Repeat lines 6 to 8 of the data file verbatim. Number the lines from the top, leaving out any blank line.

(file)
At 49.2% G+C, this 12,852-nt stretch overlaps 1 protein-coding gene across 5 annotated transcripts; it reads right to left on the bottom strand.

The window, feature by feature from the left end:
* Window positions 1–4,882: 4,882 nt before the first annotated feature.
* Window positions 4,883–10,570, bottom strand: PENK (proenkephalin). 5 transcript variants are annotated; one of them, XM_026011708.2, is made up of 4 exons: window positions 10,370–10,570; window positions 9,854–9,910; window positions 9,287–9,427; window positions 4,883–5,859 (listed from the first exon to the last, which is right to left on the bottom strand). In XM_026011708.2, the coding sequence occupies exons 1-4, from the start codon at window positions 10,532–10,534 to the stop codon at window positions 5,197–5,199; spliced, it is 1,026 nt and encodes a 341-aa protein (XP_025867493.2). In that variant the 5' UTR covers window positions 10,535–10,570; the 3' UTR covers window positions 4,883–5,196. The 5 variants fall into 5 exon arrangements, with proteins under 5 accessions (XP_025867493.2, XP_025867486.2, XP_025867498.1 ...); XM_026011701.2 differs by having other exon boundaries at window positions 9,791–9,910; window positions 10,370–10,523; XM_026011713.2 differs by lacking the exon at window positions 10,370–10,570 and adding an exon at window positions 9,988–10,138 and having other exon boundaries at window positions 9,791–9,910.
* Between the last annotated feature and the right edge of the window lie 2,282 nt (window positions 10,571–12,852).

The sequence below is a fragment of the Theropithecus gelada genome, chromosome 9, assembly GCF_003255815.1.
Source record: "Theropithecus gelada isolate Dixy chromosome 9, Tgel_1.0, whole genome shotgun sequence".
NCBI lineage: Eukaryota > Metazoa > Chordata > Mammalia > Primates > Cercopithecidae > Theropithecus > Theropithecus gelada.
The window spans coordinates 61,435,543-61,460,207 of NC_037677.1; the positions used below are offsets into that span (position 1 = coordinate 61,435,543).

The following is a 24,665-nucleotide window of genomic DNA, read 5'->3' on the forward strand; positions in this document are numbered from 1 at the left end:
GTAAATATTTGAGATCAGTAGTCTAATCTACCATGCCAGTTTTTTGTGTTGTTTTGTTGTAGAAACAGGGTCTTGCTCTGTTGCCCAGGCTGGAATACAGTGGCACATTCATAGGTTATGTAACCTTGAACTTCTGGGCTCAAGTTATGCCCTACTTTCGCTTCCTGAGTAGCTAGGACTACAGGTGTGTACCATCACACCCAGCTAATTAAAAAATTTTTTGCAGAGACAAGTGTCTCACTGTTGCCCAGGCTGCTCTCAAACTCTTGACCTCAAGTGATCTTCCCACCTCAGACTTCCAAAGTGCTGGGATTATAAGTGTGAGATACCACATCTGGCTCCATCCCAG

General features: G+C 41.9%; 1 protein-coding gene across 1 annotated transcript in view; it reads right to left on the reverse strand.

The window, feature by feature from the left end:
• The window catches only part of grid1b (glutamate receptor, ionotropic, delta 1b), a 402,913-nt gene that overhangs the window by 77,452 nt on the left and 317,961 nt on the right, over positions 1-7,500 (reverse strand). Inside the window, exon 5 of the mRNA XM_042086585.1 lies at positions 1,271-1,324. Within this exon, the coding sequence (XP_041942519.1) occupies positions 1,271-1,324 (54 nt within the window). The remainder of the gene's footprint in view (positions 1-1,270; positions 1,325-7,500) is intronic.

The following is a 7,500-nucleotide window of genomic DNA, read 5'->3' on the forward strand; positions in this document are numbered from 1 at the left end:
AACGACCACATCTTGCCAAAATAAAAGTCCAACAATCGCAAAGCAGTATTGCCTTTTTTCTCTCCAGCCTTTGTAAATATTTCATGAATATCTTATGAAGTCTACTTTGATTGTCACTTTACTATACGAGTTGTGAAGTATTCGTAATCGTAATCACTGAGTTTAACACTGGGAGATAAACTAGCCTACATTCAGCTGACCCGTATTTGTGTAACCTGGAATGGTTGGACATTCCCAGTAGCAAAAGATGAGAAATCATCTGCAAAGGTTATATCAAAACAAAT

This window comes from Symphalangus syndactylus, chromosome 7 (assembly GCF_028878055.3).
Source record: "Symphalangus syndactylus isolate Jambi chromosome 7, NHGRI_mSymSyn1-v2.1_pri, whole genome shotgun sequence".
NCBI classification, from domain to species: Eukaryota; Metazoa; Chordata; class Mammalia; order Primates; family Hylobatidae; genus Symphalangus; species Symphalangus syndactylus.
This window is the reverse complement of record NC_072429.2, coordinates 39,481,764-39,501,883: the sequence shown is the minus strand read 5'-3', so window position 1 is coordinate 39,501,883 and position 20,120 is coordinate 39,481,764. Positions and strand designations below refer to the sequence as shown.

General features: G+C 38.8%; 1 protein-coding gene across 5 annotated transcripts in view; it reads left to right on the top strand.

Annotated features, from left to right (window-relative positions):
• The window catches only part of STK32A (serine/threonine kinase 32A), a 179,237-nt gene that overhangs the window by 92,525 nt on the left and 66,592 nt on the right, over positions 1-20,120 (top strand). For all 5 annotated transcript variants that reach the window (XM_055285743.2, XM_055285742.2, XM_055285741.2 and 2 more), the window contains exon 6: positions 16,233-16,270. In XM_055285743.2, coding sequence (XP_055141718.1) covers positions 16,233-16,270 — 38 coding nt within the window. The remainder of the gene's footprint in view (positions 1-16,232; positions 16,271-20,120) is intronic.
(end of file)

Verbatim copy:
The sequence below is a fragment of the Theropithecus gelada genome, chromosome 9, assembly GCF_003255815.1.
Source record: "Theropithecus gelada isolate Dixy chromosome 9, Tgel_1.0, whole genome shotgun sequence".
NCBI lineage: Eukaryota > Metazoa > Chordata > Mammalia > Primates > Cercopithecidae > Theropithecus > Theropithecus gelada.